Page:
"Remedying the antidemocratic pestilence of court-sanctioned secrecy"
Today's Secrecy News reports on a recent law review article that looks at "court-imposed secrecy in judicial proceedings." From the article's conclusion:
[I]t has become apparent that blindly sealing court records without regard to legitimate public interests has undesirable and sometimes tragic consequences. When courts act, as they habitually do, as active agents in the suppression of information that could otherwise save lives, the integrity of the judicial system must be called into question....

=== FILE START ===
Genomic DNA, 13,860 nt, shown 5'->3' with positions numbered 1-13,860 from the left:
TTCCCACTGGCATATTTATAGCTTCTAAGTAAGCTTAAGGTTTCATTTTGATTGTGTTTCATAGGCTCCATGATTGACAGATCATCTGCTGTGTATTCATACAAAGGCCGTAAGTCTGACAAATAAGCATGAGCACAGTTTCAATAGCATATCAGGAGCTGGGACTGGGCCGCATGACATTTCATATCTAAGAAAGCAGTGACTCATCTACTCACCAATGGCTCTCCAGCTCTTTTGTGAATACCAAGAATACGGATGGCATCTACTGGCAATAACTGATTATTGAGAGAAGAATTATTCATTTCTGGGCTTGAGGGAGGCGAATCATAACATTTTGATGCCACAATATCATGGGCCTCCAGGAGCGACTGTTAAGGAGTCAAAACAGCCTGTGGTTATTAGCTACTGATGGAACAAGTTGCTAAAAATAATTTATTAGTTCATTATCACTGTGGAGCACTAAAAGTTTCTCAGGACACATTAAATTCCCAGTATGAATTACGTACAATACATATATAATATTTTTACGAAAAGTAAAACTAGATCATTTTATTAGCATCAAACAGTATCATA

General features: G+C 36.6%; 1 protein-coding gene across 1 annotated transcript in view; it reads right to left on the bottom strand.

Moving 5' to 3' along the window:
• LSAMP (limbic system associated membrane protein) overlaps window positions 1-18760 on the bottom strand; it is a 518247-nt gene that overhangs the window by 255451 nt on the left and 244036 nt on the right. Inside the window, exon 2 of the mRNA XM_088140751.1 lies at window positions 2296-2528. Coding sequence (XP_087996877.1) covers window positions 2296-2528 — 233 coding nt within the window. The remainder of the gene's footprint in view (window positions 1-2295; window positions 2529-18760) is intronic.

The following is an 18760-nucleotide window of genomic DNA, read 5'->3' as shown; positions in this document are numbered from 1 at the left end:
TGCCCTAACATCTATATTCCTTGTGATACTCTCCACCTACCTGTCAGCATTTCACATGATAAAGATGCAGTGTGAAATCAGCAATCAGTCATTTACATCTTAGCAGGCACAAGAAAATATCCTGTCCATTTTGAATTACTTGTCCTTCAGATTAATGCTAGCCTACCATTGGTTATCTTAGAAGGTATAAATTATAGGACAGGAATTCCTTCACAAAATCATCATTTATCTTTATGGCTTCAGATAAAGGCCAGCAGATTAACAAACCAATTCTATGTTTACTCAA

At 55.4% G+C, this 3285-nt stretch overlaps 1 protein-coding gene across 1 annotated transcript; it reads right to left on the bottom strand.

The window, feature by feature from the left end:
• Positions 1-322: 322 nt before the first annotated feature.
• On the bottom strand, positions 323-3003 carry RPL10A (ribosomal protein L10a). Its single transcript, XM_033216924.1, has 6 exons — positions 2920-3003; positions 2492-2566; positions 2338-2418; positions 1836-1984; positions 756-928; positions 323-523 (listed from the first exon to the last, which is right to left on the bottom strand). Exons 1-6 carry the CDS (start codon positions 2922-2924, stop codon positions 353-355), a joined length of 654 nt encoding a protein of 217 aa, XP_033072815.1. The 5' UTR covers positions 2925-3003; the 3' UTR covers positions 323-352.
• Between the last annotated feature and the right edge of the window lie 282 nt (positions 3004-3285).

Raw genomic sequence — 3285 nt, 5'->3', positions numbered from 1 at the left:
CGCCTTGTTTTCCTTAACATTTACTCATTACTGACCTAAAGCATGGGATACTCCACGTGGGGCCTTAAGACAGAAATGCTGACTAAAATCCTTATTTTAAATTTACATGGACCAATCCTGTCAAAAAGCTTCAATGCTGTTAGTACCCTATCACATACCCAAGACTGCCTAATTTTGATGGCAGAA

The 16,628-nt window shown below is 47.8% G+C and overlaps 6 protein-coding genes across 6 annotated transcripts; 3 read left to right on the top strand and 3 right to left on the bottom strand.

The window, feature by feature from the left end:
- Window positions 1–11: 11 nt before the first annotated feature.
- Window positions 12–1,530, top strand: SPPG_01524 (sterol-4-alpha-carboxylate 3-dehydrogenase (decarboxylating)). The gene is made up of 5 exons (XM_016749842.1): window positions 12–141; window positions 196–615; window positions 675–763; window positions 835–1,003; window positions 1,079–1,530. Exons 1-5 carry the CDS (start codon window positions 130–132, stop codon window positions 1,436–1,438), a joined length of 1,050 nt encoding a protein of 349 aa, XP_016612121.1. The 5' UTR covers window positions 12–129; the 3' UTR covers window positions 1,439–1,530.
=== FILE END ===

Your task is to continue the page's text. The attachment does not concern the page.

Ideally, the Federal Rules, along with parallel state rules of procedure, should be amended to automatically prohibit the sealing of any court record that reveals liability for a prior and substantial physical or financial injury, or reveals a substantial risk of physical or financial injury to any person. The adoption of the rule proposed in this Note, like any other, may not be perfect; it would, however, go a long way toward remedying the antidemocratic pestilence of court-sanctioned secrecy that currently plagues the judiciary.
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